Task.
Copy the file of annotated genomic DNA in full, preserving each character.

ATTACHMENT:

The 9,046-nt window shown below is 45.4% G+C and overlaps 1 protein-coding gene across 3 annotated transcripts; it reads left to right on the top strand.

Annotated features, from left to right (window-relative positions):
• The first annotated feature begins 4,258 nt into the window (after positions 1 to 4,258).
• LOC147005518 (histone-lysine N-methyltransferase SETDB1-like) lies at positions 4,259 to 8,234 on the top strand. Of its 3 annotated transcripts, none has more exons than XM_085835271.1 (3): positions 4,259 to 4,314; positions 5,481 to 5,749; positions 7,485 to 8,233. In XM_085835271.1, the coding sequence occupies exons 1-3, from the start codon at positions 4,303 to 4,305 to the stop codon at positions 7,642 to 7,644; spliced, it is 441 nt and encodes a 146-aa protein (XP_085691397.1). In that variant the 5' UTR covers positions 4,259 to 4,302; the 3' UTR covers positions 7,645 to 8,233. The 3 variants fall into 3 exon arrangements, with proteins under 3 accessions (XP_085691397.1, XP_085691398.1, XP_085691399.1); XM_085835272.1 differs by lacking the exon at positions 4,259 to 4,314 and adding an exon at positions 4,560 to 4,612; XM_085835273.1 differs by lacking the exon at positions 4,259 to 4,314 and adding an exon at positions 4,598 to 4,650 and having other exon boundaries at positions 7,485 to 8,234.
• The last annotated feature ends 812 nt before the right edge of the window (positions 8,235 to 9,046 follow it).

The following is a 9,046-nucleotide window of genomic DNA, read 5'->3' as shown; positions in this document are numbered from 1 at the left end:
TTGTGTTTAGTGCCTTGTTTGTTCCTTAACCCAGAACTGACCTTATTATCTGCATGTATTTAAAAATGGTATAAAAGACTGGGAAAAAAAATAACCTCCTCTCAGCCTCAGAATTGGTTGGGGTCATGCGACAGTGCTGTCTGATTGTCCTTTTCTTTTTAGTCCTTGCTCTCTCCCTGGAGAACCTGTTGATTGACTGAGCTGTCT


The 9,046-nt window shown below is 45.4% G+C and overlaps 1 protein-coding gene across 3 annotated transcripts; it reads left to right on the top strand.

Annotated features, from left to right (window-relative positions):
• The first annotated feature begins 4,258 nt into the window (after positions 1 to 4,258).
• LOC147005518 (histone-lysine N-methyltransferase SETDB1-like) lies at positions 4,259 to 8,234 on the top strand. Of its 3 annotated transcripts, none has more exons than XM_085835271.1 (3): positions 4,259 to 4,314; positions 5,481 to 5,749; positions 7,485 to 8,233. In XM_085835271.1, the coding sequence occupies exons 1-3, from the start codon at positions 4,303 to 4,305 to the stop codon at positions 7,642 to 7,644; spliced, it is 441 nt and encodes a 146-aa protein (XP_085691397.1). In that variant the 5' UTR covers positions 4,259 to 4,302; the 3' UTR covers positions 7,645 to 8,233. The 3 variants fall into 3 exon arrangements, with proteins under 3 accessions (XP_085691397.1, XP_085691398.1, XP_085691399.1); XM_085835272.1 differs by lacking the exon at positions 4,259 to 4,314 and adding an exon at positions 4,560 to 4,612; XM_085835273.1 differs by lacking the exon at positions 4,259 to 4,314 and adding an exon at positions 4,598 to 4,650 and having other exon boundaries at positions 7,485 to 8,234.
• The last annotated feature ends 812 nt before the right edge of the window (positions 8,235 to 9,046 follow it).

The following is a 9,046-nucleotide window of genomic DNA, read 5'->3' as shown; positions in this document are numbered from 1 at the left end:
TTGTGTTTAGTGCCTTGTTTGTTCCTTAACCCAGAACTGACCTTATTATCTGCATGTATTTAAAAATGGTATAAAAGACTGGGAAAAAAAATAACCTCCTCTCAGCCTCAGAATTGGTTGGGGTCATGCGACAGTGCTGTCTGATTGTCCTTTTCTTTTTAGTCCTTGCTCTCTCCCTGGAGAACCTGTTGATTGACTGAGCTGTCT